One example of my tour to hongkong, i was surprise to see so many DSLR users doing freehand shots. And i also realise some of the PNS cameras win hands down when comparing shots with my SLR. ARrrgghh a super long way to go for my photography hobby
 

Dec 2, 2006
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#8
I will just bump the ISO up.

I used to keep the ISO low and use IS lens thinking it will be enough to compensate, but the keeper rate is low. Then I used 50mm 1.8 and still that doesn't solve the problem. Now just bump the ISO as high as I can and use the biggest aperture. Worry about the noise during PP.
 

Sep 23, 2008
37
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0
#9
arrrr if use (1) with noise ninja, the cam im using (50D) is known to be a noise lover at high ISO. So far my pics turns out to be alright at 1600. Try booming the pic and the noise is not that bad.
If thats the case.. use a tripod.

for night shots (planned), it is essential to bring a tripod.. for indoor.. get a gorillapod!!
 

alan22

New Member
Nov 9, 2008
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#10
I will just bump the ISO up.

I used to keep the ISO low and use IS lens thinking it will be enough to compensate, but the keeper rate is low. Then I used 50mm 1.8 and still that doesn't solve the problem. Now just bump the ISO as high as I can and use the biggest aperture. Worry about the noise during PP.
That is wat i usually do. :dunno: not sure if its right
 

alan22

New Member
Nov 9, 2008
48
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0
#11
If thats the case.. use a tripod.

for night shots (planned), it is essential to bring a tripod.. for indoor.. get a gorillapod!!

Ya but most of the time is unplanned. guess high ISO is more applicable for free hand. And less noise on high ISO would be FF cameras. And FF cameras = bigger hole in pocket. hahaah
its all linked!
 

yehosaphat

Senior Member
Oct 28, 2005
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North
#12
Use 1) if i dun have my tripod with me. Otherwise dun bother and just enjoy the night scenary. I use flash only to take subjects like people and not scenaries.
 

Dec 28, 2008
358
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Singapore
#13
if you really need to shoot at night, then bump up the ISO ... don't be afraid to use it. The rule is to keep ISO as low as possible but ISO is there for a reason, and for you to use it when situation requires. just check the 'maximum acceptable' ISO your cam can hit ...
 

alan22

New Member
Nov 9, 2008
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#14
if you really need to shoot at night, then bump up the ISO ... don't be afraid to use it. The rule is to keep ISO as low as possible but ISO is there for a reason, and for you to use it when situation requires. just check the 'maximum acceptable' ISO your cam can hit ...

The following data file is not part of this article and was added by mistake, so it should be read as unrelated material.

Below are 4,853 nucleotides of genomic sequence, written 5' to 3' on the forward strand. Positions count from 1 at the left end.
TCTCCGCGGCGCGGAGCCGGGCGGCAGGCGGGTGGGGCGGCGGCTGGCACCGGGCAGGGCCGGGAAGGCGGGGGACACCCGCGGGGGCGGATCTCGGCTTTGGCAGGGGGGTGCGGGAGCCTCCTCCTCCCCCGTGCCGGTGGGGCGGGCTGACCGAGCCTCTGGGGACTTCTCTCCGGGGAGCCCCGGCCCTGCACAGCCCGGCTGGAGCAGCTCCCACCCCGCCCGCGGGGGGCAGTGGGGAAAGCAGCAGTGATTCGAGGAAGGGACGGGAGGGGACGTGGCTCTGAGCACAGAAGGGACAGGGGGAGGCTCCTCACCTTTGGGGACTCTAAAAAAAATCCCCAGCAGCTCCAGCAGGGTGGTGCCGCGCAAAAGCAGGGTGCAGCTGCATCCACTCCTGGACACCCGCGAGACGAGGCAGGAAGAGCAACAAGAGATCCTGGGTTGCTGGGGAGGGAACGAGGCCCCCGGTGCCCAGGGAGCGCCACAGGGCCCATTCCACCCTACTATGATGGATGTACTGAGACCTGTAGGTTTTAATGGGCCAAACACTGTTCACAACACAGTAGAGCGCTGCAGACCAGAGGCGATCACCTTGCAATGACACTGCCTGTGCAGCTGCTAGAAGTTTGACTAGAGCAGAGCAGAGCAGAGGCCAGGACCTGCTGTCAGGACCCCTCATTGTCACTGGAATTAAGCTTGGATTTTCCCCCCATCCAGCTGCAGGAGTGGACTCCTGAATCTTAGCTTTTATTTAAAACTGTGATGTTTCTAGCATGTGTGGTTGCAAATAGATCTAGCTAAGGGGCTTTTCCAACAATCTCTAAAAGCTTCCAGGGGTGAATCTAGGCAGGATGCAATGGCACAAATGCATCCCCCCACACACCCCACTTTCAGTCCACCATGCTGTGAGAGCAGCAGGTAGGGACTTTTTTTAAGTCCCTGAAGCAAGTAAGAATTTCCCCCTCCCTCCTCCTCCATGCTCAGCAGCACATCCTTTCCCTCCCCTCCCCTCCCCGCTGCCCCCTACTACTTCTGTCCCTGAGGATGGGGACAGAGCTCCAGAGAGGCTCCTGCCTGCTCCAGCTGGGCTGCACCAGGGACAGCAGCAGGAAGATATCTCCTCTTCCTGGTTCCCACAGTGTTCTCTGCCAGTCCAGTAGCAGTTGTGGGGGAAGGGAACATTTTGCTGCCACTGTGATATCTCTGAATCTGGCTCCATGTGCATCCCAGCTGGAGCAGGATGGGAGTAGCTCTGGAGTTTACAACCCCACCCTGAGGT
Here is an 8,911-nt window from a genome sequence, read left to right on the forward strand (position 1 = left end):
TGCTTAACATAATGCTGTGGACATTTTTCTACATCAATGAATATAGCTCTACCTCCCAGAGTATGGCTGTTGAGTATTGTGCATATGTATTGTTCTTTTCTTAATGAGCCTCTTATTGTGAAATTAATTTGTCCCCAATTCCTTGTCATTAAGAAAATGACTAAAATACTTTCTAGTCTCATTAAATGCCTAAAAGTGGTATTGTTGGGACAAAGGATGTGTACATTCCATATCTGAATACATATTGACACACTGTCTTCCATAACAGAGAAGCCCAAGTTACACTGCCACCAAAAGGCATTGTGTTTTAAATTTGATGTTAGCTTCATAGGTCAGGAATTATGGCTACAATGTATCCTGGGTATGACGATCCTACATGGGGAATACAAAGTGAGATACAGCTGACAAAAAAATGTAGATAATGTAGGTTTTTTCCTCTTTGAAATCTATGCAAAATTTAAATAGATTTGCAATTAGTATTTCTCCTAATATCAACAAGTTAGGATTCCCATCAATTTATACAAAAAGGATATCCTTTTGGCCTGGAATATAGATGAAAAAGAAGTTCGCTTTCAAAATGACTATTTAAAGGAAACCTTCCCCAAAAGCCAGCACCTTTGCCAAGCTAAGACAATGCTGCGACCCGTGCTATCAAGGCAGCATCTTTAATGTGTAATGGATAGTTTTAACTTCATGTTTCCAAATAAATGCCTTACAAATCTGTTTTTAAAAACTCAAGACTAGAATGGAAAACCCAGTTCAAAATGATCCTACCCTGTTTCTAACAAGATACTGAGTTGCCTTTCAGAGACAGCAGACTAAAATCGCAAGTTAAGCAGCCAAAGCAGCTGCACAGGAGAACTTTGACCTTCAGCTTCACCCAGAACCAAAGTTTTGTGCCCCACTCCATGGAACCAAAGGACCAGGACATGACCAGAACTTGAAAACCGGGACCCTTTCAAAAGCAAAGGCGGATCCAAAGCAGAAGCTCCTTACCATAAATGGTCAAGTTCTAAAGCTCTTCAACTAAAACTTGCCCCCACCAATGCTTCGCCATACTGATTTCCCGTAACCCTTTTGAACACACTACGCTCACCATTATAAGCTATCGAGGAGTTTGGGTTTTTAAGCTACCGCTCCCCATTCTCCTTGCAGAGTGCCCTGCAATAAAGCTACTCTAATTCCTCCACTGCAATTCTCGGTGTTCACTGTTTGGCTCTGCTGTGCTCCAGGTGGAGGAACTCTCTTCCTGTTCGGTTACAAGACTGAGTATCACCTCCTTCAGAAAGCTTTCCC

Ya that is what im doing as i think this method suits me most in dark areas. Thanks.
 

alan22

New Member
Nov 9, 2008
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#15
Use 1) if i dun have my tripod with me. Otherwise dun bother and just enjoy the night scenary. I use flash only to take subjects like people and not scenaries.

Ya but im surprise some point and shoot can do quite amazingly well at night.
 

Lost Dog

New Member
Apr 11, 2008
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#16
why so scared of noise and bumping up ISO? it's an art anyway. some even put intentional noise in PP.
 

jopwork

New Member
Feb 24, 2009
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Bukit Batok, Singapore
#17
(my first CS post!)

I set mine to the lowest ISO supported by the camera and biggest aperture. I then take test shots while gradually lengthening the shutter speeds until I get the image that I want. I then set the shooting mode to Continuous, place the camera on the most stable surface that I can find and take a flurry of shots - about five to ten or even more.

I haven't done anything longer than 5-sec exposures with this though. I usually give up (get bored) after 3 seconds of holding the shutter button.
 

zac08

Senior Member
Feb 21, 2005
11,755
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East
#18
ISO 800, 1/30 sec and about f1.8 should be fine for most of my night scenes. And these are for street shots.
 

luna_sea83

Senior Member
Jul 17, 2005
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#19
Well, if i do night street shots

i would usually use ard ISO 1600 and above with a F2.8 lens, you still get low shutter speed but not over 1 second. Unless you are going for night landscape, then tripod is still a must have.
 

alan22

New Member
Nov 9, 2008
48
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0
#20
Ya didnt realise any drastic noise at ISO1600